Today’s post is about being a thoughtful and considerate user when it comes to using photographs and works of art in your marketing efforts. A big thanks going out to Ariadne Athanassiadis for her legal expertise this week. Her insights make up the great bulk of this post.
How many of these examples apply to you?
- you go to a concert, record a 30 second clip of your favourite band’s greatest hit, then post it to Instagram
- You take photos of a famous sculpture, and later create a funny “meme” you post on Twitter
- You visit a gallery, snap a beautiful picture of a famous painting -then later use that photo as your Facebook banner.
It’s safe to say many people do the above without a second thought. But what about the artists’ rights as you post their works?
Because of social media and smart phones, the law is struggling with copyright issues. And all of the examples above deal with copyright issues. To be honest-we all do it. And while it may be quite a different thing to do in your personal social media pages than as part of your business brand, all contexts require some understanding of the issues.
Especially as a business owner, if you’re developing your brand, right now is a great time to start setting up processes around social media posts and the corresponding images. Setting up your brand guidelines is the perfect opportunity to start setting up your “rules and policies” for the type of images you’ll use, how they’ll be used, where they’ll come from, what permissions you may need, and how the artists will be credited. And one of the key factors is to document it all.
“Moral Rights” is another area you have to aware of as a business owner. The purpose of moral rights is to help artists maintain their reputation and maintain the integrity of theirartwork.
Moral rights don’t apply just to photographs; they apply to any work of art. Moral rights always stay with the author/artist. An artist can transfer copyright to you as a client, but the moral rights remain with the author and can be enforced unless the author waives the right to do so.
The perfect example of this is the Canada geese sculptures at the Eaton Centre in Toronto. < https://en.wikipedia.org/wiki/Snow_v_Eaton_Centre_Ltd > a number of years ago the mall management decided to hang Christmas ornaments from the geese, so the geese in fact, became part of the holiday display. The author did not intend for that to happen, and exercised his moral rights to ask to have the ornaments removed-which they were. You can’t just take someone else’s work of art and start playing around with it because it disrupts the integrity of the artist’s work.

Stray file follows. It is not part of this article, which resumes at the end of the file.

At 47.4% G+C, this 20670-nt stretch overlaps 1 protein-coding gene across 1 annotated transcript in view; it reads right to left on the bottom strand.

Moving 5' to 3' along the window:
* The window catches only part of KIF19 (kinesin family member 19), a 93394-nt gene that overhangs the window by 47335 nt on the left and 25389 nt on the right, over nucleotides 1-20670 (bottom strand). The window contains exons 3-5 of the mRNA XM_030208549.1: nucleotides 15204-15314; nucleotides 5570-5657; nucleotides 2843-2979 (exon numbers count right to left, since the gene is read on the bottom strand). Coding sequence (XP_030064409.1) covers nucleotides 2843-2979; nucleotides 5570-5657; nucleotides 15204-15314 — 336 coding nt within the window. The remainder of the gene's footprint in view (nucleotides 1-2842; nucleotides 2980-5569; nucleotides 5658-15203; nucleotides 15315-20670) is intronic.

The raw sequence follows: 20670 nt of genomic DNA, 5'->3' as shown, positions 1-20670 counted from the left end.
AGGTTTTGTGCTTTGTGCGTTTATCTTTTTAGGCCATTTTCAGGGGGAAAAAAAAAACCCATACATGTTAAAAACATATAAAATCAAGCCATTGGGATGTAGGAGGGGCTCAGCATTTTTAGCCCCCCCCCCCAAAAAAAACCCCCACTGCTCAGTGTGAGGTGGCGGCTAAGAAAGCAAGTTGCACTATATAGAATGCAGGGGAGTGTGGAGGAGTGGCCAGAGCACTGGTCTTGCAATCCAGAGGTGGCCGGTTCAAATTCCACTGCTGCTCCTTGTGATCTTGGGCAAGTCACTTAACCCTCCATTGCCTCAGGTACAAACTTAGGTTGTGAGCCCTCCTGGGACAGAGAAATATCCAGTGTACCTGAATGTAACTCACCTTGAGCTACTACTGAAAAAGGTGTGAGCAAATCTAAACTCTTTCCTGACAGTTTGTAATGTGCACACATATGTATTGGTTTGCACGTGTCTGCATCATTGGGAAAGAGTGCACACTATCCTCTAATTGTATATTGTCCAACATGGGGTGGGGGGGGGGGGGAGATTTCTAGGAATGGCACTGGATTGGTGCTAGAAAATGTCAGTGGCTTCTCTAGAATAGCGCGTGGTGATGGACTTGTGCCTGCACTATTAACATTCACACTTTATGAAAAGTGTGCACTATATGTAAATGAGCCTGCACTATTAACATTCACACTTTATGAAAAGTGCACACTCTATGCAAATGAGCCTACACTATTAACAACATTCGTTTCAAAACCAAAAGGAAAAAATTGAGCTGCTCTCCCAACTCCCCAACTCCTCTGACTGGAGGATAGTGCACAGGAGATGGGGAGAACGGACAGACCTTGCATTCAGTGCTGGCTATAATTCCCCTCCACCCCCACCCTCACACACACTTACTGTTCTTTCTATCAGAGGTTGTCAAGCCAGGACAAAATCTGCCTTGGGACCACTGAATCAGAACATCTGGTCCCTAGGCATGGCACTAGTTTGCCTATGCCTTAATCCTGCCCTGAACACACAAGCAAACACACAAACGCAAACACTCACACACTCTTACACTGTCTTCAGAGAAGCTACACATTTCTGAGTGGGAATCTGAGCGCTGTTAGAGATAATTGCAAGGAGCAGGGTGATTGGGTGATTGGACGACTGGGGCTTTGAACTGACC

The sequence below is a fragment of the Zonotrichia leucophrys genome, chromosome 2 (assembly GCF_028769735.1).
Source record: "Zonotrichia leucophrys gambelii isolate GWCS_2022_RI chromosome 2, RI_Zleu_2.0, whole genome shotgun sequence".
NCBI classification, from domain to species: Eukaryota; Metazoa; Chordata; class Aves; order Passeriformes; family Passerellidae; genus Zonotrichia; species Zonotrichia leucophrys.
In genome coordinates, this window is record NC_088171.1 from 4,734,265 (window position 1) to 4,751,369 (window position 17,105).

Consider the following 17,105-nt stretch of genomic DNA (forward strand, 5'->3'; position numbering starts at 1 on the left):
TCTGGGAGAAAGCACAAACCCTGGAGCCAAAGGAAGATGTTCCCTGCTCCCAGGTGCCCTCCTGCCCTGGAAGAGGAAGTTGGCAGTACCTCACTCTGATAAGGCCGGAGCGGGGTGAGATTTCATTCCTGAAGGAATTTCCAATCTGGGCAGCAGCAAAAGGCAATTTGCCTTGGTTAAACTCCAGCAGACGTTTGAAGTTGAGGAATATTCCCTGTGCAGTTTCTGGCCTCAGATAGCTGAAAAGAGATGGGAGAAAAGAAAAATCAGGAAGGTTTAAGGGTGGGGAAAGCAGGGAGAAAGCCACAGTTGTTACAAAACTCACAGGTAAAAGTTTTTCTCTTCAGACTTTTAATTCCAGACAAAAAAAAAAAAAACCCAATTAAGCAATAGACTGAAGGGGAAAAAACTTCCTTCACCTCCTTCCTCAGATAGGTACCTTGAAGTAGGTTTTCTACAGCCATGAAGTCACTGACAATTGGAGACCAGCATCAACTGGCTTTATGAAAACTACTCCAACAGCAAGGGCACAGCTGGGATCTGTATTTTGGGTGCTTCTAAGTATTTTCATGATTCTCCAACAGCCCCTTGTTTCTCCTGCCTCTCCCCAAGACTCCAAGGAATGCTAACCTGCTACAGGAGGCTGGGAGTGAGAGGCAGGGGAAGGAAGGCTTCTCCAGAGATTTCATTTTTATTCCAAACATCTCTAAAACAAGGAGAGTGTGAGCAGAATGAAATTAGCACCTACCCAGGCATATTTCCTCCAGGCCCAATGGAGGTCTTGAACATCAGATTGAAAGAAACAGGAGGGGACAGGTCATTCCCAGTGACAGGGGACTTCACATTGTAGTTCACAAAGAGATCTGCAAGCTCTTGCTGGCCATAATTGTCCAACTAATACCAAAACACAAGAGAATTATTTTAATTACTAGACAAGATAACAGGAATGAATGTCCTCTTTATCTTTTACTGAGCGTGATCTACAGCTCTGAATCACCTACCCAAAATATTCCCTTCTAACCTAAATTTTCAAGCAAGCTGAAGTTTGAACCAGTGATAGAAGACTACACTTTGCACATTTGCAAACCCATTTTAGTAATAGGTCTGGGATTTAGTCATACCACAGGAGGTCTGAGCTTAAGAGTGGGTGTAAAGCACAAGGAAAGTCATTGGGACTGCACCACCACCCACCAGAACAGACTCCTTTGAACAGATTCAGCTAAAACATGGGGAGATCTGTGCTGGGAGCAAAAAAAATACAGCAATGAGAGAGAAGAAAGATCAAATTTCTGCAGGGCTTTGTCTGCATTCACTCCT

As you create a library of images for your marketing campaigns, be sure to develop and document your practices. Below are a few examples:
- ask people for permission to take their picture and document their consentto use the image for your business purposes.
- If you have a team and someone else is doing your social media, be sure to have processes & policies laid out, so it’s clear what they can and can’t doconsistent with copyright laws. This includes having a format for giving attributionthat meets required standards set by law or the artist/author, and you must ensure your team follows it.
- although you may not personally have posted a social media update, as the business owner you are responsible. Make sure you use reputable sources forimagesand get permission, or have a legal basis for not having permission, in case you need to justify legalities later on.
- With any artwork be transparent about the source, make sure to give the artist the credit that is their due.
- with photographs and stock images, you don’t have the unlimited right to use photos. Find out exactly how many times you can use an image (stock photography) and the specific types of uses permitted. Similarly, if you pay a photographer for photos, be clear about what you want to use the photos for and discuss whether you need the copyrights transferred to you and moral rights waived. You cannot assume that you will own the copyrights or that you can simply use these images however and forever.
Final note to keep in mind: the guidelines in this article are for information purposes only. When it comes to creative works (photography, graphic design, architectural design, buildings, sculptures, literary works, songs and so on) there are always grey areas. If you are using these heavily in your marketing and you’re not sure that you’re complying with the law, it’s always best to check with a copyright lawyer.
Ariadne Athanassiadis is an “all around intellectual property lawyer.” To learn more about her and her practice, please visit Kyma Professional Corporation.
Looking for brand image tips for your growing business? You’ve come to the right place!